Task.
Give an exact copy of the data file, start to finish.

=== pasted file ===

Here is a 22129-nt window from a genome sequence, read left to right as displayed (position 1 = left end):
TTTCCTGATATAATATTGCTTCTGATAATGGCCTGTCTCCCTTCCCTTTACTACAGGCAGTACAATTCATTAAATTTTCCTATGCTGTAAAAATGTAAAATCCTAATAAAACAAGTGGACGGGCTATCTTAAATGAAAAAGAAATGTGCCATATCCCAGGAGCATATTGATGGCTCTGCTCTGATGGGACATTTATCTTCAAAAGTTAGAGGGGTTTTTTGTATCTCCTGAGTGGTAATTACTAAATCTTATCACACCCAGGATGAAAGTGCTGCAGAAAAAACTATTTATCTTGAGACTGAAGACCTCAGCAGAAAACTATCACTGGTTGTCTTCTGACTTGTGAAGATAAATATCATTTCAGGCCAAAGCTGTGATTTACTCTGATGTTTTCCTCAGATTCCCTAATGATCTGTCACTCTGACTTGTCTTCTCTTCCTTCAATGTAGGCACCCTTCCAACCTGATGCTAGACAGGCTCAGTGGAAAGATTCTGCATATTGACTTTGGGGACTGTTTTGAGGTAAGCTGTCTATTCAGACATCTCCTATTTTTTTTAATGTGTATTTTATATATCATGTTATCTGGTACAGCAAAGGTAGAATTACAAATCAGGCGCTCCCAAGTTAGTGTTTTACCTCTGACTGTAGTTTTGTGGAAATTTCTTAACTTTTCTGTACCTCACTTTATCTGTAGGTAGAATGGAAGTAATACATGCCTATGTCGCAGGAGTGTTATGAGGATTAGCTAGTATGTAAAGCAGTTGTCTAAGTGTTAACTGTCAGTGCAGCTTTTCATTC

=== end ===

Here is a 22129-nt window from a genome sequence, read left to right as displayed (position 1 = left end):
TTTCCTGATATAATATTGCTTCTGATAATGGCCTGTCTCCCTTCCCTTTACTACAGGCAGTACAATTCATTAAATTTTCCTATGCTGTAAAAATGTAAAATCCTAATAAAACAAGTGGACGGGCTATCTTAAATGAAAAAGAAATGTGCCATATCCCAGGAGCATATTGATGGCTCTGCTCTGATGGGACATTTATCTTCAAAAGTTAGAGGGGTTTTTTGTATCTCCTGAGTGGTAATTACTAAATCTTATCACACCCAGGATGAAAGTGCTGCAGAAAAAACTATTTATCTTGAGACTGAAGACCTCAGCAGAAAACTATCACTGGTTGTCTTCTGACTTGTGAAGATAAATATCATTTCAGGCCAAAGCTGTGATTTACTCTGATGTTTTCCTCAGATTCCCTAATGATCTGTCACTCTGACTTGTCTTCTCTTCCTTCAATGTAGGCACCCTTCCAACCTGATGCTAGACAGGCTCAGTGGAAAGATTCTGCATATTGACTTTGGGGACTGTTTTGAGGTAAGCTGTCTATTCAGACATCTCCTATTTTTTTTAATGTGTATTTTATATATCATGTTATCTGGTACAGCAAAGGTAGAATTACAAATCAGGCGCTCCCAAGTTAGTGTTTTACCTCTGACTGTAGTTTTGTGGAAATTTCTTAACTTTTCTGTACCTCACTTTATCTGTAGGTAGAATGGAAGTAATACATGCCTATGTCGCAGGAGTGTTATGAGGATTAGCTAGTATGTAAAGCAGTTGTCTAAGTGTTAACTGTCAGTGCAGCTTTTCATTC